Now, about the structural state of the Durbar Hall. Reading from what the author has written, it is clear that the structure was weakening over the years-the nature of the decorative aspect of any Indo Saracenic structure which needs constant maintenance, with this problem compounded by other problems identified clearly by the author. The politicians in power in the state imbibed with arrogance of their power, had had a peculiar ambivalence in respect of ensuring that this beautiful palace , a grand heritage building is properly bequeathed to future generations of Mysoreans as well as Indians as a whole. This needed a permanent task force, so that the unique architectural beauty of Durbar Hall is continuously maintained. There has to be a balance between tourist visitation and care of the structure. This is not an easy balance to maintain, as other historic buildings around the world are struggling to grapple with this balance. The famous Notre Dame Cathedral in Paris, recently had accidental fire because its spiral wooden structure was poorly maintained. To maintain this delicate structure, the Cathedral needed to be closed periodically, but then the pressure of tourism meant it could not.
    Finally, I should comment on this observation: “Soon after Jayachamaraja Wadiyar lost his royal status as Maharaja in 1970, he gave up holding his Durbar and the Dasara celebrations”. The Royalty status of all princes in India was abolished way back by the action of Sirdar Patel , in the aftermath of independence. Since then, the former princes merely held the decorative title sans any practical meaning of it. When the ‘B’ states were created, the title: ‘Rajapramukh’ was a diluted downsized title, but still had some significance. But following the linguistic reorganisation of states left Jayachamaraja Wadiyar with no tangible royalty status, and thanks to Nehru, who held him in such high esteem, meant that he was made the governor of Mysore, a unique distinction bestowed to only him, as no citizen of a state procedurally is made a governor of that state. Even then, the Durbar did not lose its shine. When he was transferred as the governor of the then Madras state, I could witness the deterioration of the quality of Durbar partly because of Wadiyar working at a distance from his power base, and partly because of deterioration in his health. Indira Gandhi’s vindictive 26th amendment of the Constitution in 1971, removing the promised Privy Purse, put an end to any vestiges of royalty which was already so much diluted.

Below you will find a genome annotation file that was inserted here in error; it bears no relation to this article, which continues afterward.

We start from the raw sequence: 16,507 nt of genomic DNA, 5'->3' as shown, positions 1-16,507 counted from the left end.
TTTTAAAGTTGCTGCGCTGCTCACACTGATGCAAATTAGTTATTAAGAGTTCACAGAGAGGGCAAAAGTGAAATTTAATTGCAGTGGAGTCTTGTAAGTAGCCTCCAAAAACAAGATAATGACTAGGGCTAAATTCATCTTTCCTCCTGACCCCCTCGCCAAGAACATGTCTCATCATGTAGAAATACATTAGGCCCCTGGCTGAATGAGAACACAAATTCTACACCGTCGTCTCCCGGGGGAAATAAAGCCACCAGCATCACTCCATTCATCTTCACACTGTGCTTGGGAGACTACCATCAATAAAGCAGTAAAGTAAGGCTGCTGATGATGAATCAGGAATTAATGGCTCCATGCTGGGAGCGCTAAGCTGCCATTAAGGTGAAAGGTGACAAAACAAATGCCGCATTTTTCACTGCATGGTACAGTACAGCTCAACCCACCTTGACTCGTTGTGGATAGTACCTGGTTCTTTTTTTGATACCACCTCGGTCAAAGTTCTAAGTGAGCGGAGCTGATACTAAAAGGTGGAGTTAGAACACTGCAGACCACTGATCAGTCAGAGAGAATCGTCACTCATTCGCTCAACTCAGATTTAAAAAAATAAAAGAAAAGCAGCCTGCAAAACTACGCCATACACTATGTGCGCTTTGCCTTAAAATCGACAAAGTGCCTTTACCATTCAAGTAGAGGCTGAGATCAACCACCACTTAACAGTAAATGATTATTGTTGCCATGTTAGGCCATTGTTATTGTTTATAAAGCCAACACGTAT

If The government of Karnataka has even a modicum of respect for the unique heritage that this Durbar Hall represents ( it is farcical to continue with descendancy of Wadiyar dynasty after the death of Srikantadutta Narasimharaja Wadiyar),then, they should establish a small specialist task force and a budget for the maintenance of this Hall and the Palace as a whole. The problem though, is the persistent residence of the Wadiyar family in Ambavilas and their meaningless private Durbar every year involving a descendant who is not even a proper Wadiyar. Hard decision has to be taken so that the government of Karnataka feels that they are the sole owner-which means the people of the state owns its entirely. The hangers on of the late royalty has no place in the Constitution of India, which has abolished the concept of monarchy in independent India. That person while speaking as a hanger on of the late monarchy does no good.

  2. Past Mysorean says:

    The author’s nostalgic narrative of the Durbar Hall is good to read. The last legitimate Wadiyar died just a few years ago, and it is time for his relatives to vacate the Ambavilas part of the Palace so that the government or the tax payers, the people, are made responsible for the restoration work of this Hall. Brandishing another pretend Wadiyar and conducting the ludicrous private Durbars meant that part of the palace is in private hands as the Ambavilas where these relatives live, is closely linked to the Durbar Hall- one could easily use step s to reach it; this does not help in ensuring that the Karnataka government takes full responsibility for maintenance of this Hall.
    The Durbar Hall needs closing for a few years from tourists and the above relatives in order to carry out the restoration work.
    Representations to the central government to approach the UN for heritage funds is should be done forthwith, but for that to happen,the palace as a whole has to be a public property. UN heritage approach brings in international experts for the restoration work. These relatives who chime should realise that they cannot bring back the Wadiyar years of pre-independence days,and they have no role , despite brandishing a pretend Wadiyar, after the royalty ended in 1971 finally with the abolition of the privy purse.